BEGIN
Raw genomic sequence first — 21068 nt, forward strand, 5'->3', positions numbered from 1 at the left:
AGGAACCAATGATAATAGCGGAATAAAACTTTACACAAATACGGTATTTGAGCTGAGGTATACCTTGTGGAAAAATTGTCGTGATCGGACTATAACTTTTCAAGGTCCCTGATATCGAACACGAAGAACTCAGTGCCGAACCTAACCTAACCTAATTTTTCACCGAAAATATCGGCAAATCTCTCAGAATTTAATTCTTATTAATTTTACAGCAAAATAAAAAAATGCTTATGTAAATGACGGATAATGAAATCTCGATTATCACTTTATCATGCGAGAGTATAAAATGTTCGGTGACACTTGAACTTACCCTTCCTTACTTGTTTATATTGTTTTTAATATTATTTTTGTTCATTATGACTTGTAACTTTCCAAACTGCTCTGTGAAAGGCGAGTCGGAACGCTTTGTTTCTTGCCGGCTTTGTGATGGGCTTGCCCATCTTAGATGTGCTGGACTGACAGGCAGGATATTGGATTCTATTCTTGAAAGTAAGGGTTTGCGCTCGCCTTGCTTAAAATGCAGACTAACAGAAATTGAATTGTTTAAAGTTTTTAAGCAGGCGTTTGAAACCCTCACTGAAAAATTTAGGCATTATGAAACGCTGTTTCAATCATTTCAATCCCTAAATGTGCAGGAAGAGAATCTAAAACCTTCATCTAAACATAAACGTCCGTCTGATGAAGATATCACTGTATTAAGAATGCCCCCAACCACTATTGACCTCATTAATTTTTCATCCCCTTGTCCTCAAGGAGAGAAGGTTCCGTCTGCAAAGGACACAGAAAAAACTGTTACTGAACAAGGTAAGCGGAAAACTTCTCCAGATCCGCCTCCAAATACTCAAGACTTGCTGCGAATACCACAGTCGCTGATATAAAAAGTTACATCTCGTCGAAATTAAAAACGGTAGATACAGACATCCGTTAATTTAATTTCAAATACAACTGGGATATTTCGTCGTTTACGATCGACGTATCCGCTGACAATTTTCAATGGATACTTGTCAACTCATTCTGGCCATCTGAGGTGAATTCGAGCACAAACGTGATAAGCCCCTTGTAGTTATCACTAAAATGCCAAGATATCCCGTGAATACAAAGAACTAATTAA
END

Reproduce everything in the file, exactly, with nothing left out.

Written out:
Raw genomic sequence first — 21068 nt, forward strand, 5'->3', positions numbered from 1 at the left:
AGGAACCAATGATAATAGCGGAATAAAACTTTACACAAATACGGTATTTGAGCTGAGGTATACCTTGTGGAAAAATTGTCGTGATCGGACTATAACTTTTCAAGGTCCCTGATATCGAACACGAAGAACTCAGTGCCGAACCTAACCTAACCTAATTTTTCACCGAAAATATCGGCAAATCTCTCAGAATTTAATTCTTATTAATTTTACAGCAAAATAAAAAAATGCTTATGTAAATGACGGATAATGAAATCTCGATTATCACTTTATCATGCGAGAGTATAAAATGTTCGGTGACACTTGAACTTACCCTTCCTTACTTGTTTATATTGTTTTTAATATTATTTTTGTTCATTATGACTTGTAACTTTCCAAACTGCTCTGTGAAAGGCGAGTCGGAACGCTTTGTTTCTTGCCGGCTTTGTGATGGGCTTGCCCATCTTAGATGTGCTGGACTGACAGGCAGGATATTGGATTCTATTCTTGAAAGTAAGGGTTTGCGCTCGCCTTGCTTAAAATGCAGACTAACAGAAATTGAATTGTTTAAAGTTTTTAAGCAGGCGTTTGAAACCCTCACTGAAAAATTTAGGCATTATGAAACGCTGTTTCAATCATTTCAATCCCTAAATGTGCAGGAAGAGAATCTAAAACCTTCATCTAAACATAAACGTCCGTCTGATGAAGATATCACTGTATTAAGAATGCCCCCAACCACTATTGACCTCATTAATTTTTCATCCCCTTGTCCTCAAGGAGAGAAGGTTCCGTCTGCAAAGGACACAGAAAAAACTGTTACTGAACAAGGTAAGCGGAAAACTTCTCCAGATCCGCCTCCAAATACTCAAGACTTGCTGCGAATACCACAGTCGCTGATATAAAAAGTTACATCTCGTCGAAATTAAAAACGGTAGATACAGACATCCGTTAATTTAATTTCAAATACAACTGGGATATTTCGTCGTTTACGATCGACGTATCCGCTGACAATTTTCAATGGATACTTGTCAACTCATTCTGGCCATCTGAGGTGAATTCGAGCACAAACGTGATAAGCCCCTTGTAGTTATCACTAAAATGCCAAGATATCCCGTGAATACAAAGAACTAATTAA